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(b Chalon-sur-Saône, March 7, 1765; d Gras, nr Chalon-sur-Saône, July 5, 1833).

French inventor. Niépce and his brother Claude (1763–1828) were little-known scientists who developed a functioning internal combustion engine and a sugar extraction process, both of which were commercial failures. Their fortune became depleted by a lifetime of experimenting. Harmant (1980) has suggested that their photographic experiments originated in the late 18th century; certainly Nicéphore had used nitric acid to fix the images of the camera obscura on silver chloride paper by 1816. Although no known examples survive, this was an advance on the methods of Thomas Wedgwood, who was unable to preserve his images.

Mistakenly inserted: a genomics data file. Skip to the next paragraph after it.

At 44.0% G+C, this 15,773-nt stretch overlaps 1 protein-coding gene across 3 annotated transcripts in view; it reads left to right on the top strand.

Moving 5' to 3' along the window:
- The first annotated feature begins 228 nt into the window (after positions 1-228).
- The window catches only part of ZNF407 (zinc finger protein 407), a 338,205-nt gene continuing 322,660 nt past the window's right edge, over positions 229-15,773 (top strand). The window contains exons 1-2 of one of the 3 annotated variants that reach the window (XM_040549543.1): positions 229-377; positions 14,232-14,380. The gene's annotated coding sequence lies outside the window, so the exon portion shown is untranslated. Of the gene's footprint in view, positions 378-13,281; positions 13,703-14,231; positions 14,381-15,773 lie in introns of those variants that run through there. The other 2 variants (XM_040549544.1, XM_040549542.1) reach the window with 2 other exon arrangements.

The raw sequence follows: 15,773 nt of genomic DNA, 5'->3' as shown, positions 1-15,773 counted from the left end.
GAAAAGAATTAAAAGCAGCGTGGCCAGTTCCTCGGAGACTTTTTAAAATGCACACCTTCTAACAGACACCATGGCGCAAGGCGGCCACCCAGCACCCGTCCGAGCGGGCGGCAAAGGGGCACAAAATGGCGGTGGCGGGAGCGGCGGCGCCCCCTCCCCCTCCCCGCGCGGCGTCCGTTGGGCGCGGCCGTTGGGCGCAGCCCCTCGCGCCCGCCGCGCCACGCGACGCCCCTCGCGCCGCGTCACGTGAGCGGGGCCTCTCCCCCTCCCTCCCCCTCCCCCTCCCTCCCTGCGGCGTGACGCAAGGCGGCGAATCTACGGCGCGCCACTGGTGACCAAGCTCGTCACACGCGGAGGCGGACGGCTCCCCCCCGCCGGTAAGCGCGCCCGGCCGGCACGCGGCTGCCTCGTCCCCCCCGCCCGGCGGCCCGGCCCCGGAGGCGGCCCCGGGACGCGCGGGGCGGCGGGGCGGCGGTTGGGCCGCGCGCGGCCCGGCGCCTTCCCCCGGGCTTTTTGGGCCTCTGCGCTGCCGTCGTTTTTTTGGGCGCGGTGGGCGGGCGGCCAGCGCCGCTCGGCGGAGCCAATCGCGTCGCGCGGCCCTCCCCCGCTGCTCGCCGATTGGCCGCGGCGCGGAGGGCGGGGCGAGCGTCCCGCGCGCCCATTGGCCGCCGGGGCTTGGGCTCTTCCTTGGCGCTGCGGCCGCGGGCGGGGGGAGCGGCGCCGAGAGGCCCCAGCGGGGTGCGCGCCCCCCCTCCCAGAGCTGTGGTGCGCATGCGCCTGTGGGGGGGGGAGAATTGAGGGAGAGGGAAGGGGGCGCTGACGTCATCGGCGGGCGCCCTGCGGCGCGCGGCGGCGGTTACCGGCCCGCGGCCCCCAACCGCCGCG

Heliography was invented by Nicéphore Niépce in 1824. The discovery probably stemmed from his interest in printmaking, which led him to seek to capture natural images on lithographic stone. Heliography used the light sensitivity of bitumen, dissolved in a solvent and coated on to a glass, metal, or stone plate. Prolonged exposure to sunlight in a camera (or under a waxed engraving) selectively hardened the bitumen, and subsequent washing with solvent removed the unexposed (and therefore unhardened) areas. The remaining bitumen formed a visible image that could be employed as a resist in etching or lithographic printing....